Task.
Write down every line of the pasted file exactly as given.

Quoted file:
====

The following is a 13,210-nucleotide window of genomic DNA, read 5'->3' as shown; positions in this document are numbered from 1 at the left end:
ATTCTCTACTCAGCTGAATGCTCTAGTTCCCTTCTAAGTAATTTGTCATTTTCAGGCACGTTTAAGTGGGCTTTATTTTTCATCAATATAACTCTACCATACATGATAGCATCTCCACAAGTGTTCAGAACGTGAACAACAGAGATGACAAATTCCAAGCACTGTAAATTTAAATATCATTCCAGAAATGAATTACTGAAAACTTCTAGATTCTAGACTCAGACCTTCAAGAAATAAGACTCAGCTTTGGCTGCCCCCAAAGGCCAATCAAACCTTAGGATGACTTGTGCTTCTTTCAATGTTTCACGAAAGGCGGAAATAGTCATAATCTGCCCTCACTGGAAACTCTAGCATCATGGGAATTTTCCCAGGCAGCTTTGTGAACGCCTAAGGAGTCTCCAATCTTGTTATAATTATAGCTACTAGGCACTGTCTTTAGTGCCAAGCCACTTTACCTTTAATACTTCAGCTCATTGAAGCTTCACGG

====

The following is a 13,210-nucleotide window of genomic DNA, read 5'->3' as shown; positions in this document are numbered from 1 at the left end:
ATTCTCTACTCAGCTGAATGCTCTAGTTCCCTTCTAAGTAATTTGTCATTTTCAGGCACGTTTAAGTGGGCTTTATTTTTCATCAATATAACTCTACCATACATGATAGCATCTCCACAAGTGTTCAGAACGTGAACAACAGAGATGACAAATTCCAAGCACTGTAAATTTAAATATCATTCCAGAAATGAATTACTGAAAACTTCTAGATTCTAGACTCAGACCTTCAAGAAATAAGACTCAGCTTTGGCTGCCCCCAAAGGCCAATCAAACCTTAGGATGACTTGTGCTTCTTTCAATGTTTCACGAAAGGCGGAAATAGTCATAATCTGCCCTCACTGGAAACTCTAGCATCATGGGAATTTTCCCAGGCAGCTTTGTGAACGCCTAAGGAGTCTCCAATCTTGTTATAATTATAGCTACTAGGCACTGTCTTTAGTGCCAAGCCACTTTACCTTTAATACTTCAGCTCATTGAAGCTTCACGG